A response to John D. Roth’s “A Moderate Proposal for Peace,” published in the Goshen College Record, Feb 16, 2010
This morning, I read one of the latest entries into the discussion on Goshen College’s decision to break with 114 years of Mennonite tradition and play the national anthem instrumentally at select sporting events. Written by John D. Roth, history professor at Goshen College, director of the Mennonite Historical Library and editor of the Mennonite Quarterly Review, “A Modest Proposal for Peace” calls its audience to “shift our attention to the second half of the equation—the prayer that is to follow the anthem.” He then offers a concrete suggestion on how to accomplish this, stating:
At the beginning of each event a recorded message would say something like the following: “Please rise for the playing of the national anthem and remain standing for the words of Jesus taken from the gospel of Matthew, chapter 5.” Then, immediately following the national anthem, a recorded voice would read the beatitudes (Mt. 5:3-10) without commentary, followed by a pause, and finally: “Welcome to Goshen College. Enjoy the game!”
Before I delve into my own reflections on this proposal, I want to say that I respect Roth and believe that his reputation for being a thoughtful theologian and scholar is well-deserved. Furthermore, I want to say that I admire the courage he showed as one of the few Goshen College faculty who has publicly voiced his disappointment with the school’s decision. That said, there are a few flaws in his proposal that I feel compelled to address. I hope to do so as diplomatically as possible below.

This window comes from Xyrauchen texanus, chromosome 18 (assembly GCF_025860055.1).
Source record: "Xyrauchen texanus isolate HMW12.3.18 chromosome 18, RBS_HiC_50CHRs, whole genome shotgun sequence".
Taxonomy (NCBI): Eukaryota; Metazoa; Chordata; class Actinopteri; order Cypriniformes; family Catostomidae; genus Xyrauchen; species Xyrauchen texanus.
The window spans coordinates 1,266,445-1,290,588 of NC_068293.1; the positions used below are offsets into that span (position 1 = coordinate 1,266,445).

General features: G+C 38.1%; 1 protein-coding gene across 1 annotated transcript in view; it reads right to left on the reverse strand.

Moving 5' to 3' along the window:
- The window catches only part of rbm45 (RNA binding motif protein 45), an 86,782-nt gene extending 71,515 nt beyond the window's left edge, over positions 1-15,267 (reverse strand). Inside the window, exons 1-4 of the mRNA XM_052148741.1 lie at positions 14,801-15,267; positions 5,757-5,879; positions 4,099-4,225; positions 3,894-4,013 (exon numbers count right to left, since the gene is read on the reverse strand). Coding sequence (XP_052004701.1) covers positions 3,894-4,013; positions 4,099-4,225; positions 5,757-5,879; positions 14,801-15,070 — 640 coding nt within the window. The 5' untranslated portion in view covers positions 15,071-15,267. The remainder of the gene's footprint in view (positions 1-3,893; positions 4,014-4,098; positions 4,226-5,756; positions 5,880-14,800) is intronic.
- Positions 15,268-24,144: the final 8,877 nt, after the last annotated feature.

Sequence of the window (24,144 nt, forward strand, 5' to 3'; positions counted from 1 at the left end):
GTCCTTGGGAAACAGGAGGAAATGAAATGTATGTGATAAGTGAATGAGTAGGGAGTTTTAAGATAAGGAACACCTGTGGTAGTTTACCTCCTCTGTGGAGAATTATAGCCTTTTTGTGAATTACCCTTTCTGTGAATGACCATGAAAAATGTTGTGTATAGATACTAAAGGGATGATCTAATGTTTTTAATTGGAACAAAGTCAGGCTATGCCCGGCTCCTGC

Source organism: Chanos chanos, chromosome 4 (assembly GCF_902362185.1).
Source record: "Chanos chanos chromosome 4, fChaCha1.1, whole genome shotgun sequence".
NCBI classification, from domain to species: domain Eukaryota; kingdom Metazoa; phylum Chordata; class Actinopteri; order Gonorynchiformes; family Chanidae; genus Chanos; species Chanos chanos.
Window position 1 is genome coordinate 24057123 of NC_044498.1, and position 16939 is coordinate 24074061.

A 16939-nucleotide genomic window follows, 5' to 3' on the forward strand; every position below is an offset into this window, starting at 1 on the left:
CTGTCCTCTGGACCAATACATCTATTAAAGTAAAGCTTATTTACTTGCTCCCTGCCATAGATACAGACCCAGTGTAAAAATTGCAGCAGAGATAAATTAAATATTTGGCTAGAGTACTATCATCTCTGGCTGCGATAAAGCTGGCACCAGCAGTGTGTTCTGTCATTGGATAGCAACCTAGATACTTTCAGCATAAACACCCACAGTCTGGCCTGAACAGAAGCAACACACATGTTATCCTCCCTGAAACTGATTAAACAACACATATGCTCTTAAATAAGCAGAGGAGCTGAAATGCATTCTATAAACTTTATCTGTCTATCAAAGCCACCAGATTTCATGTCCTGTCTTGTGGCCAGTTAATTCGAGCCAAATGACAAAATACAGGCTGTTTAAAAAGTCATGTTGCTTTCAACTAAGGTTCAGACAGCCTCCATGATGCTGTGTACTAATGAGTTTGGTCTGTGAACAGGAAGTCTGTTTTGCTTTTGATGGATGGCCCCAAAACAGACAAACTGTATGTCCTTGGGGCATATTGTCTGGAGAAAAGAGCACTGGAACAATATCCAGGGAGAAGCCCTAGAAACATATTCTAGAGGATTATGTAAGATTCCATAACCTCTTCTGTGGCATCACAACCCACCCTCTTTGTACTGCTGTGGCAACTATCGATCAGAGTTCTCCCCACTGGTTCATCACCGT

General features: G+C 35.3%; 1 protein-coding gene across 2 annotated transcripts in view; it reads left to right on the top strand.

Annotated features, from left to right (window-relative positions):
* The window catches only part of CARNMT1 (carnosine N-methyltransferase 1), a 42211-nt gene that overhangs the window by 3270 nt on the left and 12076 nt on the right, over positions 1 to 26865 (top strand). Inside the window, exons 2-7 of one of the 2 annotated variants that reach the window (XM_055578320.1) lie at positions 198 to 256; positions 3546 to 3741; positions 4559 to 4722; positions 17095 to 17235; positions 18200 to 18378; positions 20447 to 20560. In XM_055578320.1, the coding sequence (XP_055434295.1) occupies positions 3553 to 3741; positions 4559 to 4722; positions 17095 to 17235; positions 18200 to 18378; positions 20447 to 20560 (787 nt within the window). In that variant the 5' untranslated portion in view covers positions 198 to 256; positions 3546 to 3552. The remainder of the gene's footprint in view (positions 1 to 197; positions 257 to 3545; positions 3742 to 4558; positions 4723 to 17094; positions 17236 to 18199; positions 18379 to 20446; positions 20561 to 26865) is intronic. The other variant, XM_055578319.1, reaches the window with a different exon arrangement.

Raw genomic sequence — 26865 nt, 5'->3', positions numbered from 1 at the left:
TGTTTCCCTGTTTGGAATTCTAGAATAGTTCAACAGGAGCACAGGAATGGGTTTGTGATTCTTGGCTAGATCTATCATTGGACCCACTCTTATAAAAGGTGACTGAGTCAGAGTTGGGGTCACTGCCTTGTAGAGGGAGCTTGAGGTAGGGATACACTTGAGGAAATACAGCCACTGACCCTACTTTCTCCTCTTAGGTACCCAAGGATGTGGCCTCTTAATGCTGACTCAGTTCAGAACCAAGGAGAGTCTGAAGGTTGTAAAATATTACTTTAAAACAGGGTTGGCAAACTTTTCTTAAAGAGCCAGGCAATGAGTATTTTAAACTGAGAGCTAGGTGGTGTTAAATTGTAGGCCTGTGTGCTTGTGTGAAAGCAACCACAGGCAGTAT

As I see it, Roth’s proposal is pointing at the wrong target. The problem with Goshen’s decision is not the longstanding Christian discipline of prayer that demonstrates one’s faith in God to hear and respond to God’s people. The difficulty is with the anthem itself, which is little more than a worship song to the flag and the national hymn of American empire. For this reason, what is most needed are proposals for ways to work at repealing the decision before it becomes entrenched (at best) or truly subverting its privileged position at games (at least). In my view, focusing our attention on what to do after playing a nationalistic song with violent and idolatrous overtones does neither.